The Power of One

I was in my hotel when I received a call from Jack Murphy, the head basketball coach at Northern Arizona, whom I met while he was an assistant coach at the University of Memphis. He told me that he knew one of the finalists for the UT Martin job. He gave me Heath Schroyer’s name and phone number and told me to call him because he would recommend me for one of his assistant coach spots if he were hired.

The next week I received a call from Dana Ford, one of my good friends who was the associate head coach at Illinois State at the time. Coach Ford informed me that he was a candidate for the head basketball coach at Tennessee State, and he wanted to meet with me at the Final Four in the coming weeks.

At this point, my mind is all over the place. One of my former basketball players Jordan Mincy at Toledo told me to connect the dots if I wanted to get one of these jobs. I told Jordan about UT Martin’s top target, and he immediately informed me that he knew Schroyer’s best friend, who worked for Jordan’s college coach at Ohio, and gave me his information.

I called Anthony Stewart, who blew me off and would not answer my calls. Finally, I sent him a real and relevant eye-opening text message that changed our communication. We talked every day and got to know one another during their CIT run, yet he still made time for me.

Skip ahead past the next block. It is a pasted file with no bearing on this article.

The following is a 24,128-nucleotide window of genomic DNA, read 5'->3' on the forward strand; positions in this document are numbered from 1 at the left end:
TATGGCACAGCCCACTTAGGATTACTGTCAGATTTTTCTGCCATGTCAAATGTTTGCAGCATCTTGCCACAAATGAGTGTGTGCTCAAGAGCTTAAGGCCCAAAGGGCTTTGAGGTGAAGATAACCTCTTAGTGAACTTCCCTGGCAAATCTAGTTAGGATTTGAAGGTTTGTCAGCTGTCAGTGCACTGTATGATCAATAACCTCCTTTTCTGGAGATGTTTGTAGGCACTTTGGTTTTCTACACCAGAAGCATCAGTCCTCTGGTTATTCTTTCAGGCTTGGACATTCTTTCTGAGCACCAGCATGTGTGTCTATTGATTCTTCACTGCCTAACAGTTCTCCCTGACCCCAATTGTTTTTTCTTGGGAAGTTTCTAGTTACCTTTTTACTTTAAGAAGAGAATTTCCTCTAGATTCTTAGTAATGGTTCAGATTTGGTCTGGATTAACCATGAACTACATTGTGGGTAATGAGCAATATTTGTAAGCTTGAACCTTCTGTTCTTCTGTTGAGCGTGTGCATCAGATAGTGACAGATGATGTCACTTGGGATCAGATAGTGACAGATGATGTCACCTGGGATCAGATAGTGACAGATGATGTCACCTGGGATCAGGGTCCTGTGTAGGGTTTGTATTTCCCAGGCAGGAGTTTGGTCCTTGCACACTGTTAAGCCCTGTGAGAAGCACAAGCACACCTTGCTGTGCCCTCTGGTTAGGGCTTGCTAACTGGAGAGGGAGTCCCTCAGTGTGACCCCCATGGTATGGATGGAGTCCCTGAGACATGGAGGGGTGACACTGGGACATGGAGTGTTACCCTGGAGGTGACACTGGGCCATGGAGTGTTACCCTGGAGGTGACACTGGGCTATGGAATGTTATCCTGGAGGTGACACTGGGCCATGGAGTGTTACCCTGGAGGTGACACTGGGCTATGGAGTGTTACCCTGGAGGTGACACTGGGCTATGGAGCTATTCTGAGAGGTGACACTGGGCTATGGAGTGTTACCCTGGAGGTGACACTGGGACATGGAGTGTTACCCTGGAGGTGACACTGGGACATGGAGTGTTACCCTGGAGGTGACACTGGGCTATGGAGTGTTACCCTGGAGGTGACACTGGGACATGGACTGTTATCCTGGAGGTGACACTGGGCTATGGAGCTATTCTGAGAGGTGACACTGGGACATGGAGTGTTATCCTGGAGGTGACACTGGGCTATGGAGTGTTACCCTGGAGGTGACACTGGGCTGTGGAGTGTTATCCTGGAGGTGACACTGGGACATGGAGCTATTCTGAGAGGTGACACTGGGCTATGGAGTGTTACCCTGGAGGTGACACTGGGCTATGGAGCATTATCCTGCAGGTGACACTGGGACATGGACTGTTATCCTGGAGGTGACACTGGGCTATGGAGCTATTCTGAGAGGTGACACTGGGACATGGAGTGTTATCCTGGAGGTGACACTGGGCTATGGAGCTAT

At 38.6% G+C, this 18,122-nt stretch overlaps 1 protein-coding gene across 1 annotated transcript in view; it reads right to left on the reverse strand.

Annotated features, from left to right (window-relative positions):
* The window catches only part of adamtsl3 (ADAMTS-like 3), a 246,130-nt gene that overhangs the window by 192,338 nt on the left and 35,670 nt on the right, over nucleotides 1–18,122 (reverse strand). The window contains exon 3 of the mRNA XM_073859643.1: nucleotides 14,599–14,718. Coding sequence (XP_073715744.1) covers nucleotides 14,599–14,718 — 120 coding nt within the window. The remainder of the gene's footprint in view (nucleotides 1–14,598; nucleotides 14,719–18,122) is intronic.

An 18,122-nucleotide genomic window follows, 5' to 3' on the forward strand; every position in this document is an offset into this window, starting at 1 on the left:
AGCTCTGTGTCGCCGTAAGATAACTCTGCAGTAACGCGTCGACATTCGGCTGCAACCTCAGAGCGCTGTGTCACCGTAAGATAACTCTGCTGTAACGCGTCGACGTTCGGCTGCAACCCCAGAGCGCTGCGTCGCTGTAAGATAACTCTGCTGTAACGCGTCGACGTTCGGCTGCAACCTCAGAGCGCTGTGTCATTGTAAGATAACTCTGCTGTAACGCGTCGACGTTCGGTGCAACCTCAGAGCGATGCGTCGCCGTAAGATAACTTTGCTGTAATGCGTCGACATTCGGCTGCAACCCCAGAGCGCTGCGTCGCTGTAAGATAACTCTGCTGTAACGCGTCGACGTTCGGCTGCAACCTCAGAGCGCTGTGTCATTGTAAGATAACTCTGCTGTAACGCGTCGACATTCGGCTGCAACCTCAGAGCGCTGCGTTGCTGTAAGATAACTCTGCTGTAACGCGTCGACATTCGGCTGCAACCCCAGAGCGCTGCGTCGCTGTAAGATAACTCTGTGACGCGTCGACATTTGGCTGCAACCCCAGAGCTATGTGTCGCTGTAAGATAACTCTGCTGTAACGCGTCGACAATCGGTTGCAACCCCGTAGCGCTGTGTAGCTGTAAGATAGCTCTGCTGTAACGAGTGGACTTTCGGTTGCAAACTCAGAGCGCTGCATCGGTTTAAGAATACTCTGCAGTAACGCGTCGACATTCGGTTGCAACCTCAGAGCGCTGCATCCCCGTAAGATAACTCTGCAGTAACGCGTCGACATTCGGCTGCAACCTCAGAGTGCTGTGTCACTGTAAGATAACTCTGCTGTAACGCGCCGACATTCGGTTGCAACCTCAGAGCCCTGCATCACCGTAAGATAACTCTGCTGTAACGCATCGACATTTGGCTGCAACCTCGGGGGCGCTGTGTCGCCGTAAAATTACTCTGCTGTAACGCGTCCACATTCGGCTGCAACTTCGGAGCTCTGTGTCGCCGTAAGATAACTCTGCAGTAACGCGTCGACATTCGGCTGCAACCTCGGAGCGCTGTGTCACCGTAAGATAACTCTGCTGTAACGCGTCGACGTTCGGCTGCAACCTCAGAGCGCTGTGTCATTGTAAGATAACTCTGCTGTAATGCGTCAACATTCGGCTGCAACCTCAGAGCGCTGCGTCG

I was relentlessly working Coach Stewart and Coach Ford because I was determined to find that Power of One, the one individual that’s going to recommend, believe in you, or that has the power to touch the decision maker’s heart and soul.

Heath Schroyer was named head coach at UT Martin, and his press conference was scheduled for Wednesday afternoon on their campus. I called Coach Stewart and asked him if I should drive nine hours to Coach Schroyer’s press conference and introduce myself. This would show him how bad I wanted to be at UT Martin.

I met with Coach after his press conference and made an immediate impression during our ten-minute meeting. I had a plan and a blueprint to help him succeed at UT Martin and the Ohio Valley Conference. As weeks went by, I was texting with Coach Schroyer daily. He researched me and wanted to meet at the Final Four in Dallas.

I had two interviews set up at the Final Four. One of the coaches had the job, and the other was a finalist. It was a rainy Saturday afternoon, and I interviewed with Coach Schroyer and Coach Stewart at the Gaylord Hotel in Grapevine, Texas. After the meeting, Coach Schroyer stated that he would make his decision on Sunday, and I was one of two finalists.

I met with Dana Ford on Sunday at 6 am in the Convention Center lobby on the third floor. He offered me the job on the spot, even though he had not interviewed me yet. He was one of five finalists, but clearly, he was a favorite, so I informed him about my UT Martin interview. He was very receptive and told me if anything happens to call and let him know.